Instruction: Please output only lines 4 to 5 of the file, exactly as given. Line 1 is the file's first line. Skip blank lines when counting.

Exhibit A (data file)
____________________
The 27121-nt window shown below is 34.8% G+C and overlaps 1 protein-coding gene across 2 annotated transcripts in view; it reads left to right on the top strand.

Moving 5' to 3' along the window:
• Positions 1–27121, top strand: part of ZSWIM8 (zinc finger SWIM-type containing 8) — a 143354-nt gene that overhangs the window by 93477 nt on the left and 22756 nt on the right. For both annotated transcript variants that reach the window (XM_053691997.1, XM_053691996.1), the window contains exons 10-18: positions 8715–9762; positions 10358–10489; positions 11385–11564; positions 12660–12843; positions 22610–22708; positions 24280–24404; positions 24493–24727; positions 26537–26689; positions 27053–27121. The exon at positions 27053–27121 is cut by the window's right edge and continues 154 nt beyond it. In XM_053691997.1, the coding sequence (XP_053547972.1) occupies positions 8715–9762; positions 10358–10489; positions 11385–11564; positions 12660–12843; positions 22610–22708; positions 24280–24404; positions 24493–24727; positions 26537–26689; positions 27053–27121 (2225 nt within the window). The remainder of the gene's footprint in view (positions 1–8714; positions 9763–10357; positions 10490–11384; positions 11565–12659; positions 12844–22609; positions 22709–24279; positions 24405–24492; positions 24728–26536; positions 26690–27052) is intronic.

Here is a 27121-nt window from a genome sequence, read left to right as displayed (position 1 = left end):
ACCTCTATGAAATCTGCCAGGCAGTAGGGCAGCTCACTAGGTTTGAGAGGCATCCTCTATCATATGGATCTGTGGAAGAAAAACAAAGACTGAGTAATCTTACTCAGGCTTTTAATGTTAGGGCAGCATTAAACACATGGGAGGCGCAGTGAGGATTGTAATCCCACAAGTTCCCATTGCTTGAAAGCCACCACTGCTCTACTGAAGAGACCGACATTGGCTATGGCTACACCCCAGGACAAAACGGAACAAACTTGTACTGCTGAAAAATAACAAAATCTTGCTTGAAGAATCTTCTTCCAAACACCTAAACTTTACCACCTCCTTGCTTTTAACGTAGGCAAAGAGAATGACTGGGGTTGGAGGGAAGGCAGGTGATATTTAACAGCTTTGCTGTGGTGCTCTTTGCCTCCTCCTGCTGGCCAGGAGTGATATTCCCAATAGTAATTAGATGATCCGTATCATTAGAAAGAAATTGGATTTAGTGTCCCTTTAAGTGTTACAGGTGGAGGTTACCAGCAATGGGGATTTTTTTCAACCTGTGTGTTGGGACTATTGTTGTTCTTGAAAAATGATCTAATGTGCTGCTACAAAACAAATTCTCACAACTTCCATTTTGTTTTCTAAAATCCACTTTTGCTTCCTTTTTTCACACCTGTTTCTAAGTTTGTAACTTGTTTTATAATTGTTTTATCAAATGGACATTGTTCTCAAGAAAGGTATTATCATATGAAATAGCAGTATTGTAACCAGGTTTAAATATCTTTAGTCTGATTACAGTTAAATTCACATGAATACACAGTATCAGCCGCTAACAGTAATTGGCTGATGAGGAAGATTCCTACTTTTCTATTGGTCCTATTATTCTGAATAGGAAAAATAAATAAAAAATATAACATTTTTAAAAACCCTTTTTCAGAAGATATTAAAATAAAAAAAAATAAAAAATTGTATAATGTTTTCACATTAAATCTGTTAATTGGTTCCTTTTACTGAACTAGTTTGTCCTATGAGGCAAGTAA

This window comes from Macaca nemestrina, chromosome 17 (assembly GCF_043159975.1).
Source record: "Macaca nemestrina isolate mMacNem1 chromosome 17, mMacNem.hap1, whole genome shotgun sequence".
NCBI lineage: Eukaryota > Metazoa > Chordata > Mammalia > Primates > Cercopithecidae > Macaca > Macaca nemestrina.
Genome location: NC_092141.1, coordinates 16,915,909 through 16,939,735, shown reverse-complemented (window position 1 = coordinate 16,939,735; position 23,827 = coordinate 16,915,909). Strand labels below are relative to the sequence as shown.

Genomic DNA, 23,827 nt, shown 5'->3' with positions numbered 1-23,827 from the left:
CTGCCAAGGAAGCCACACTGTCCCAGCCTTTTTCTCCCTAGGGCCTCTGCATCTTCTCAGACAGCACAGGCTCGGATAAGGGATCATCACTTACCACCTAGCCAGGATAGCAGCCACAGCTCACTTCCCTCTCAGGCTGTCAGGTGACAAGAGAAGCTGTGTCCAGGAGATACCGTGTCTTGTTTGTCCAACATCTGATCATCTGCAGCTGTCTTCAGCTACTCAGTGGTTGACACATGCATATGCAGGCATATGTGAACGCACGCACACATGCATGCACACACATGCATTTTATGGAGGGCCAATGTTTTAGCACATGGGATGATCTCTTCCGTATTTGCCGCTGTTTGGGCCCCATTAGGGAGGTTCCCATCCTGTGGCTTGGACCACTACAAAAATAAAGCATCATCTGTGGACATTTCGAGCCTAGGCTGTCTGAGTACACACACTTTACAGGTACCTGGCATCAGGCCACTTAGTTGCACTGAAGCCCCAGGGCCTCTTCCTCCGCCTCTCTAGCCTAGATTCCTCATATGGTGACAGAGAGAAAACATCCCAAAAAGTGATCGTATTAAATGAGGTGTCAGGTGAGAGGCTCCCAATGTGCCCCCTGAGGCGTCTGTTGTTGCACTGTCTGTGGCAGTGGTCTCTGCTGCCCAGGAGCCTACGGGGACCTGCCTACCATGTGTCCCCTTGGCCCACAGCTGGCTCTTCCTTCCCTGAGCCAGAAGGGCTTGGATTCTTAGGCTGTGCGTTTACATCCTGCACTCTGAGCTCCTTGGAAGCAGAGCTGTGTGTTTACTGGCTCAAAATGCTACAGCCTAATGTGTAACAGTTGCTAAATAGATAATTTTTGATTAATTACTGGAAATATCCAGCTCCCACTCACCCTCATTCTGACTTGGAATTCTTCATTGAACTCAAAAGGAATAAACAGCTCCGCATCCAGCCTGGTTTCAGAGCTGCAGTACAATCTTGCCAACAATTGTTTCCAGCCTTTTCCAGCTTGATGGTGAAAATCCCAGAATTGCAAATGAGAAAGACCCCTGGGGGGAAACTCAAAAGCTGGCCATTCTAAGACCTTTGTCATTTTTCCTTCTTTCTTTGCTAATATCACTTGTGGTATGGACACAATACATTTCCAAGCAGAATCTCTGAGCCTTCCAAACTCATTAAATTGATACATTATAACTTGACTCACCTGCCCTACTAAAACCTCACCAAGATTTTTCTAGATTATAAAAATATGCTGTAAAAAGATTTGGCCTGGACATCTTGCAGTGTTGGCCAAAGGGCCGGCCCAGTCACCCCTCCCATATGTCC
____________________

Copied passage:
Here is a 27121-nt window from a genome sequence, read left to right as displayed (position 1 = left end):
ACCTCTATGAAATCTGCCAGGCAGTAGGGCAGCTCACTAGGTTTGAGAGGCATCCTCTATCATATGGATCTGTGGAAGAAAAACAAAGACTGAGTAATCTTACTCAGGCTTTTAATGTTAGGGCAGCATTAAACACATGGGAGGCGCAGTGAGGATTGTAATCCCACAAGTTCCCATTGCTTGAAAGCCACCACTGCTCTACTGAAGAGACCGACATTGGCTATGGCTACACCCCAGGACAAAACGGAACAAACTTGTACTGCTGAAAAATAACAAAATCTTGCTTGAAGAATCTTCTTCCAAACACCTAAACTTTACCACCTCCTTGCTTTTAACGTAGGCAAAGAGAATGACTGGGGTTGGAGGGAAGGCAGGTGATATTTAACAGCTTTGCTGTGGTGCTCTTTGCCTCCTCCTGCTGGCCAGGAGTGATATTCCCAATAGTAATTAGATGATCCGTATCATTAGAAAGAAATTGGATTTAGTGTCCCTTTAAGTGTTACAGGTGGAGGTTACCAGCAATGGGGATTTTTTTCAACCTGTGTGTTGGGACTATTGTTGTTCTTGAAAAATGATCTAATGTGCTGCTACAAAACAAATTCTCACAACTTCCATTTTGTTTTCTAAAATCCACTTTTGCTTCCTTTTTTCACACCTGTTTCTAAGTTTGTAACTTGTTTTATAATTGTTTTATCAAATGGACATTGTTCTCAAGAAAGGTATTATCATATGAAATAGCAGTATTGTAACCAGGTTTAAATATCTTTAGTCTGATTACAGTTAAATTCACATGAATACACAGTATCAGCCGCTAACAGTAATTGGCTGATGAGGAAGATTCCTACTTTTCTATTGGTCCTATTATTCTGAATAGGAAAAATAAATAAAAAATATAACATTTTTAAAAACCCTTTTTCAGAAGATATTAAAATAAAAAAAAATAAAAAATTGTATAATGTTTTCACATTAAATCTGTTAATTGGTTCCTTTTACTGAACTAGTTTGTCCTATGAGGCAAGTAA